2. Related Research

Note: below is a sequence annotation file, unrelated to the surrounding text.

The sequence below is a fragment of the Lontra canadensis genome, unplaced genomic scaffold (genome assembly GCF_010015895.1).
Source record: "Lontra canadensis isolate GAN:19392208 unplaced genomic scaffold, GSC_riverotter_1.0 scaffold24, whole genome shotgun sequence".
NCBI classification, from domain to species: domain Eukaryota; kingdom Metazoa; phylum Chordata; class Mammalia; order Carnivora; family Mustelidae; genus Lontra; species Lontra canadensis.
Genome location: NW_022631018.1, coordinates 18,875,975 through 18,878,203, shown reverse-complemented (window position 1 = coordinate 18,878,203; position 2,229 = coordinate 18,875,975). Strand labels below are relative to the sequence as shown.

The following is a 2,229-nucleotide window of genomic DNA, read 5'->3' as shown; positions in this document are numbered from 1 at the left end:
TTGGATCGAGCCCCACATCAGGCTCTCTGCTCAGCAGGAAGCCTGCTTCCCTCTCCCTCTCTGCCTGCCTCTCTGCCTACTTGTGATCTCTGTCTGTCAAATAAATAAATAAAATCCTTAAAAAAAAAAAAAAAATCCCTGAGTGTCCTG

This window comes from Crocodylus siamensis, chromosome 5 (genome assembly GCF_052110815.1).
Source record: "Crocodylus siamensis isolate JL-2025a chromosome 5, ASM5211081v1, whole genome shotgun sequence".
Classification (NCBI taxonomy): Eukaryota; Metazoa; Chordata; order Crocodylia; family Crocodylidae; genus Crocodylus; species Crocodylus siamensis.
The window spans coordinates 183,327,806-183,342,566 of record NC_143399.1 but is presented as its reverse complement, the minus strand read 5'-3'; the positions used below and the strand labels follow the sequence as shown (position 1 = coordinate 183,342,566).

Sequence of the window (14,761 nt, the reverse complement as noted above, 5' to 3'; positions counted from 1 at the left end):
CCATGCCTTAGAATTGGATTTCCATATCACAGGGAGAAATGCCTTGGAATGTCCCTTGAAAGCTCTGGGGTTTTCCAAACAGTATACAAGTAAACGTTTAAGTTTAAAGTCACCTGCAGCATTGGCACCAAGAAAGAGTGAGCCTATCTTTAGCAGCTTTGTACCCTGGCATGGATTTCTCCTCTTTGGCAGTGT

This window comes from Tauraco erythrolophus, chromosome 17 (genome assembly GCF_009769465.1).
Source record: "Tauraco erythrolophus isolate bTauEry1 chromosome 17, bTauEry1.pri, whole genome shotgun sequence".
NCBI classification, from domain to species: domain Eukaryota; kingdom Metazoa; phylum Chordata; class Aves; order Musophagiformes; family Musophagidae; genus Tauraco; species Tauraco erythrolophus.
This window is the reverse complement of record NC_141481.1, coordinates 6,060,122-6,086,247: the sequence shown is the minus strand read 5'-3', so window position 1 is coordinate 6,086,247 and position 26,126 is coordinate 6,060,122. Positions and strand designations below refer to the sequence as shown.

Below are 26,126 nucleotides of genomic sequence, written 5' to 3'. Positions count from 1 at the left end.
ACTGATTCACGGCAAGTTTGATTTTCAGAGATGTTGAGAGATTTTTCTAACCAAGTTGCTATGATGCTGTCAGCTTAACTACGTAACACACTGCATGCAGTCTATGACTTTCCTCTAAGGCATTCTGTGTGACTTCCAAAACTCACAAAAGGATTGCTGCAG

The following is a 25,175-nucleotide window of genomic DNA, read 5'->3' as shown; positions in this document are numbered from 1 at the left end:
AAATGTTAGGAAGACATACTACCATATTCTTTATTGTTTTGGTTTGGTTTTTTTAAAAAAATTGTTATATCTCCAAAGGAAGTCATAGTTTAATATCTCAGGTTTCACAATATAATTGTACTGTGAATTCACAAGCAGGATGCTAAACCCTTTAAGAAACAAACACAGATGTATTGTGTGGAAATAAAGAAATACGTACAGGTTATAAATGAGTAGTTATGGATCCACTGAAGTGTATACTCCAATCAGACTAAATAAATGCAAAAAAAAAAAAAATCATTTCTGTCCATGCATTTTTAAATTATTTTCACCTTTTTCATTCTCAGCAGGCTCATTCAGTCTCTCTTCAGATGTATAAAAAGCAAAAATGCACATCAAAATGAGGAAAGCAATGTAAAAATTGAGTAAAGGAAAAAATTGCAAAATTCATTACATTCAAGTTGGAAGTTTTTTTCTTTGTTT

Optimization of the charging-station location and capacity is restricted by practical factors; thus, researchers have optimized charging-station location using actual data. Huang et al. [1] proposed a location-selection method for EV charging stations based on a high-density urban geographic information system (GIS) and determined the location and capacity of charging stations considering existing charging stations and renewable potential. Pagany et al. [2] investigated charging-station location based on GIS data and determined the demand according to the number of visits by users to potential points of interest (POI) and their stay time to choose the best location. Zhang et al. [3] proposed a hybrid method using a GIS and Bayesian network (BN) to develop a charging-station location scheme. The BN model comprised nine standards. Singapore was used as an example to verify its applicability and effectiveness. Researchers have also studied charging-station location and capacity using vehicle trajectories and user data. Kong et al. [4] used a community network to mine user interest points, vehicle parking lot information mined in a GPS track, and clustering to locate EV charging stations. Yang et al. [5] divided the map into equidistant grids, used mobile location data to extract potential traffic demand locations, including the starting points and destinations of taxi users, and matched them with the map. A grid with large demand indicated a candidate site for a charging station. The experiments showed that this method could accurately locate potential traffic locations with high demand. Liu et al. [6] considered environmental factors and minimized $\mathrm{CO}_2$ emissions in a system using GPS-enabled trajectory data. They proposed an intelligent optimization method based on a data-driven particle swarm optimization to locate charging stations. Zhang and Zhu [7] used taxi GPS data statistics and analysis and the Monte Carlo method to extract the charging demand. They comprehensively considered the construction cost, taxi waiting cost, and impact of a charging station to establish a mathematical model and used a genetic algorithm to solve it. Based on the taxi track data of Fuzhou, Luo et al. [8] extracted taxi stops that could support an EV charging duration greater than 30 min and clustered the stops in non-road areas to obtain the charging-station location area. The rationality of the method was demonstrated through a rationality analysis of charging convenience for the driver and the economy of the charging station. The time distribution of the dwell points was analyzed; the charging-station capacity was determined by the peak dwell points in the charging-station area. Su et al. [9] extracted the distribution characteristics of resident taxi demand points through analysis of taxi track data and urban traffic data, establishing a spatio-temporal distribution prediction model of electric taxi charging demand through simulation. The model was established using the operation cost, taxi arrival time, and waiting time cost as targets to complete site-selection planning for the charging station. Vazifeh et al. [10] optimized the location of EV charging stations by grid-processing urban traffic and determined the spatial distribution of parking times according to the call records of EV users. Based on historical EV ownership, Yan et al. [11] used a BP neural network to predict the time distribution of EVs in the target planning area, determined the spatial distribution of EVs using measured traffic data in the target area, and established a charging-station location and capacity model with charging-station cost and user economic loss as the targets.